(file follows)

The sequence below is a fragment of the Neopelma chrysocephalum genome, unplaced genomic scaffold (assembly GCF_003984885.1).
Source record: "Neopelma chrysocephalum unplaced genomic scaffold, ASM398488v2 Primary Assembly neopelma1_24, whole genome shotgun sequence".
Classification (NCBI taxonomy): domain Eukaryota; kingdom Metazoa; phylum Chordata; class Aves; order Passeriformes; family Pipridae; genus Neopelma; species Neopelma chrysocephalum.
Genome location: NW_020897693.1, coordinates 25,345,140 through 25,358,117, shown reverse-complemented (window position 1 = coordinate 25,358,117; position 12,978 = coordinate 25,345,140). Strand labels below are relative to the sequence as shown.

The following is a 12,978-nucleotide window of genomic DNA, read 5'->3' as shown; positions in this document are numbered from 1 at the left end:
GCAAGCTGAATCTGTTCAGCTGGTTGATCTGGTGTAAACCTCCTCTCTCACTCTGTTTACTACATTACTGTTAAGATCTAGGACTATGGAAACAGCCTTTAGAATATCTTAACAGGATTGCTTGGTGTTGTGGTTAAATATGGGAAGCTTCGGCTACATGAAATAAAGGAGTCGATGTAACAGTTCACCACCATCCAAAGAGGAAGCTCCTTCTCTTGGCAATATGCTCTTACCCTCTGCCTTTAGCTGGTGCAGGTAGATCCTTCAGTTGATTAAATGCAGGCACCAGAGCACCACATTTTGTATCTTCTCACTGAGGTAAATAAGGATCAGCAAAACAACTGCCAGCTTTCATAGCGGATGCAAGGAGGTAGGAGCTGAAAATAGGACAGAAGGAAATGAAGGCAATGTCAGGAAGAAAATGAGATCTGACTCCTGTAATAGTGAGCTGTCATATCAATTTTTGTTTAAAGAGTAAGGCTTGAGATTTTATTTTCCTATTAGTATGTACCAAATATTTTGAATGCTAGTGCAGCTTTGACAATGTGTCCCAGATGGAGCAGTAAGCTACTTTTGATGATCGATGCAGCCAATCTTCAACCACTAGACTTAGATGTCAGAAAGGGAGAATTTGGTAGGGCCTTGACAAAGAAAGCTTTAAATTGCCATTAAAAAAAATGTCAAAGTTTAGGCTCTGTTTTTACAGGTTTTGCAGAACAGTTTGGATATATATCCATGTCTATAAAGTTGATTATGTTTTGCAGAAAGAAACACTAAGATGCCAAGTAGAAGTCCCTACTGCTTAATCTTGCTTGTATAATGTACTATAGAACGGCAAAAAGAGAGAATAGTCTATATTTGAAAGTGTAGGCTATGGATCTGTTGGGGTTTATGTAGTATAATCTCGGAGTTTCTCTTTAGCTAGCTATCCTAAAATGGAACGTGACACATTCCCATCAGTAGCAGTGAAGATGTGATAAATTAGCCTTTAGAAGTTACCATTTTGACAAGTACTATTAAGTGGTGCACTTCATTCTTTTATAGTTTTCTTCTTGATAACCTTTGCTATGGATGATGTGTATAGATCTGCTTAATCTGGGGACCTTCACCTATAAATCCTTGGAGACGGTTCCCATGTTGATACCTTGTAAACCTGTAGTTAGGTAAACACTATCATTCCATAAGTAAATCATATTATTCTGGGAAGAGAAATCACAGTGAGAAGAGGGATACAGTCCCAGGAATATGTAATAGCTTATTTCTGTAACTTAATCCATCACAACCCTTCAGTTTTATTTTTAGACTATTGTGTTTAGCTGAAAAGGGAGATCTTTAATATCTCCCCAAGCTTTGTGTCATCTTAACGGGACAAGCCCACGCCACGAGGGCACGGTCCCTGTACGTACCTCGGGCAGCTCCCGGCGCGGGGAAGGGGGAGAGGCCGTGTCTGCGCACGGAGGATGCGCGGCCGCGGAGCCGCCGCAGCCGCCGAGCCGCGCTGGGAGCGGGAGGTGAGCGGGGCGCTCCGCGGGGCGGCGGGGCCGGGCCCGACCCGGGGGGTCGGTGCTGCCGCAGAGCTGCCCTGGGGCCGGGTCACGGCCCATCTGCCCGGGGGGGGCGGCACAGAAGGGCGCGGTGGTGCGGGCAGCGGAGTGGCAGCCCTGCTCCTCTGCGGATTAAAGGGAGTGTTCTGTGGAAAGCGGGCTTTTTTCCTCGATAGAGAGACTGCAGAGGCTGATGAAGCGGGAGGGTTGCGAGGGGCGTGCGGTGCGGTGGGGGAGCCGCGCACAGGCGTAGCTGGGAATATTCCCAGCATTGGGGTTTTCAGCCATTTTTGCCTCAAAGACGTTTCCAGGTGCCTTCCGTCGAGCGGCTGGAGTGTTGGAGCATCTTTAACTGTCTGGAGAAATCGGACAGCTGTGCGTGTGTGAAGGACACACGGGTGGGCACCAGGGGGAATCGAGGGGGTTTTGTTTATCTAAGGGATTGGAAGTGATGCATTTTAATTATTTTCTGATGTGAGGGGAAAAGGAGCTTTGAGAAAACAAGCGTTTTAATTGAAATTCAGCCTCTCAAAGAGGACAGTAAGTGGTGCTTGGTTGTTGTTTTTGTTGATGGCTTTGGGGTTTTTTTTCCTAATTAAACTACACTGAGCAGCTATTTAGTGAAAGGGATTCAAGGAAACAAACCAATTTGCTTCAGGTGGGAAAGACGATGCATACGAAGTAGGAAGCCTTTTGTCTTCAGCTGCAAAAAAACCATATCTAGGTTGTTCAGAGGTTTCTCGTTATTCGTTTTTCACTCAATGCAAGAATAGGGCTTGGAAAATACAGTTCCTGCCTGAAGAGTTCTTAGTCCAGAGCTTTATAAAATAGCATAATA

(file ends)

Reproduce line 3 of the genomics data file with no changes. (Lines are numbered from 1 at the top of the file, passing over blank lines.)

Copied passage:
Classification (NCBI taxonomy): domain Eukaryota; kingdom Metazoa; phylum Chordata; class Aves; order Passeriformes; family Pipridae; genus Neopelma; species Neopelma chrysocephalum.